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#### OhMyMarkov

##### Member

- Mar 5, 2012

- 83

There's a point I didn't get in Rudin's theorem 1.11 that says:

Suppose S is an ordered set with the LUB property, and B $\subset$ S, B is not empty and B is bounded below. Let L be the set of lower bounds of B. Then a = sup L exists in S, and a - inf B. In particular inf B exists in S.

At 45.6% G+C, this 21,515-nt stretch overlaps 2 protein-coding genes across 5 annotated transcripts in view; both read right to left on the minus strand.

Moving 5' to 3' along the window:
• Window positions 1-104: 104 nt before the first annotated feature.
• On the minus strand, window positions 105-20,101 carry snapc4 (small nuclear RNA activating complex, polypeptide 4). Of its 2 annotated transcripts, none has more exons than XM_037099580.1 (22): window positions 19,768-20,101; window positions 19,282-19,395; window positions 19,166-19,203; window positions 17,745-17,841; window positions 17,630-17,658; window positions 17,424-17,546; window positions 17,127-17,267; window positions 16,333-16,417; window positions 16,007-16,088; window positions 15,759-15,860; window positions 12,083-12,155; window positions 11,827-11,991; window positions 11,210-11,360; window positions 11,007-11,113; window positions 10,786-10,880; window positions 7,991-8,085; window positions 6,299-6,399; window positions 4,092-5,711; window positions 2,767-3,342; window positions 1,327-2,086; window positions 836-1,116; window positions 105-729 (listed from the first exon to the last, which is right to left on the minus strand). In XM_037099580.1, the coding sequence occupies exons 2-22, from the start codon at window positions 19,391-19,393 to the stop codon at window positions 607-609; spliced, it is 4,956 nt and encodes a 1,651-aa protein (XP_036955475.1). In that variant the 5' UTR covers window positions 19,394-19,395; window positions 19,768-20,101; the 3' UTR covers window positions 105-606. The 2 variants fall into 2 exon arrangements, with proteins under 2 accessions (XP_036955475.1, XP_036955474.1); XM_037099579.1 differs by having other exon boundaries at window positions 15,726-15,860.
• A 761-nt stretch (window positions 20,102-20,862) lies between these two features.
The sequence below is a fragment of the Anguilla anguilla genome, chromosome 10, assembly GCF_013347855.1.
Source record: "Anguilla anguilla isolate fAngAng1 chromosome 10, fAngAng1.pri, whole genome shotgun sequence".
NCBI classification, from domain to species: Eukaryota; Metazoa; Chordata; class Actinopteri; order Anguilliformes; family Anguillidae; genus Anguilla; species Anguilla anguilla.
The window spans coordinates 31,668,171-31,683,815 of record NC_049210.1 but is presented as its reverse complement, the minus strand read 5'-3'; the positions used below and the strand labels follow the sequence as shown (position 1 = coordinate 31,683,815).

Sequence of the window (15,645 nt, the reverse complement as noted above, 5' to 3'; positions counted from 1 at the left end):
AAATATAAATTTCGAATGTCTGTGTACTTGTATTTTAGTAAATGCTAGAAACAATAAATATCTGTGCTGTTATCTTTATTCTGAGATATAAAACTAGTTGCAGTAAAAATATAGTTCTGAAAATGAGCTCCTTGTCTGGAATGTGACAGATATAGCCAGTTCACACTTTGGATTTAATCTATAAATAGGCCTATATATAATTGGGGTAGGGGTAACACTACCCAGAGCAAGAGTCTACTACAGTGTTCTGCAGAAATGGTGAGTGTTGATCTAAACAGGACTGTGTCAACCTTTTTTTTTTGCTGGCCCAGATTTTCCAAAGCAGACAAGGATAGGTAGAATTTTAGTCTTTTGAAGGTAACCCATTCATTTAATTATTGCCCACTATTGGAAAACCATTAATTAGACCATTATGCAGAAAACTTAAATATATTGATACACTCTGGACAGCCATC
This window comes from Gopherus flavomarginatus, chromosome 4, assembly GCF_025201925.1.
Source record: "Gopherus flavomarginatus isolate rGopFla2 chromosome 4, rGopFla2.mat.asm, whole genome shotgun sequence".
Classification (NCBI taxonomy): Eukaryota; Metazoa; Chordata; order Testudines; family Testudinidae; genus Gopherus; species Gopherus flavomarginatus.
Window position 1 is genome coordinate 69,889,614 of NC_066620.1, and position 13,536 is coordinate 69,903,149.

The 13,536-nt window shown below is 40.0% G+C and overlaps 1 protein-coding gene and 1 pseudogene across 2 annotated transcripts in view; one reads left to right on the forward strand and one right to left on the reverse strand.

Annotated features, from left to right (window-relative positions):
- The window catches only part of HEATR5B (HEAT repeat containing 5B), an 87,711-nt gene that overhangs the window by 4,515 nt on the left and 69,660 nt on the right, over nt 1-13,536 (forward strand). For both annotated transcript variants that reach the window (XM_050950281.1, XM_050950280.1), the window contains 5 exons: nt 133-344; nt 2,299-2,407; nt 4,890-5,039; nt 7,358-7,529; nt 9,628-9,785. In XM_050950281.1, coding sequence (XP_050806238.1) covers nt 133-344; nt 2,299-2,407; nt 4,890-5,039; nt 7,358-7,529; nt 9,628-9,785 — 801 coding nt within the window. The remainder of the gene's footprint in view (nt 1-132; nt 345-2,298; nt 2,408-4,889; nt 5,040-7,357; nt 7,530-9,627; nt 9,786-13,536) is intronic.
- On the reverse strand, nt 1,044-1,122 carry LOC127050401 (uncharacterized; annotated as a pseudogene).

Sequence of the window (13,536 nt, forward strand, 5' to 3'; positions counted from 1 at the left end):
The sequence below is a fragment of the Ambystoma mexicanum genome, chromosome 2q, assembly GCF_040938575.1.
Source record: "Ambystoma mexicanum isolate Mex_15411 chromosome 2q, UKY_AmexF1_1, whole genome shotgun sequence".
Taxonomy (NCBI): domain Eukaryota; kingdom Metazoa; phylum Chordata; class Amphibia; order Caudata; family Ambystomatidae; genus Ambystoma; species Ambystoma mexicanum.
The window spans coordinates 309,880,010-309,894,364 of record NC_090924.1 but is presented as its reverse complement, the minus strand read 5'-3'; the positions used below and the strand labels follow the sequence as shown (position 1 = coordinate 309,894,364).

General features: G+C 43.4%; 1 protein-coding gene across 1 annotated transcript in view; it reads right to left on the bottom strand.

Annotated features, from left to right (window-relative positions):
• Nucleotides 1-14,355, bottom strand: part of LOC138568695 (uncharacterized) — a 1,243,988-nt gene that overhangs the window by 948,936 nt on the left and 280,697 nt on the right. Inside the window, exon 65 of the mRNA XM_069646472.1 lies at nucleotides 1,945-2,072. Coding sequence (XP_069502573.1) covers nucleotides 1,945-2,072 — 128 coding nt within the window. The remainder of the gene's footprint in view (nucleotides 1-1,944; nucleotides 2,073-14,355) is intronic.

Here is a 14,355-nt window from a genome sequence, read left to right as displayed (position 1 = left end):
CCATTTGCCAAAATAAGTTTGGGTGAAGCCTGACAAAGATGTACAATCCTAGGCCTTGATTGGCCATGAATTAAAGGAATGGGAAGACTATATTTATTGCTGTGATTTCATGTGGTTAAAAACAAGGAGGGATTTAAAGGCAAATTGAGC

Now the proof states that L is not empty (which is fine by me) and bounded above (fine by me too), hence "our hypothesis about S implies therefore that L has a supremum in S;"

Who said that L $\subset$ S so we can make this strong conclusion?!

Thanks!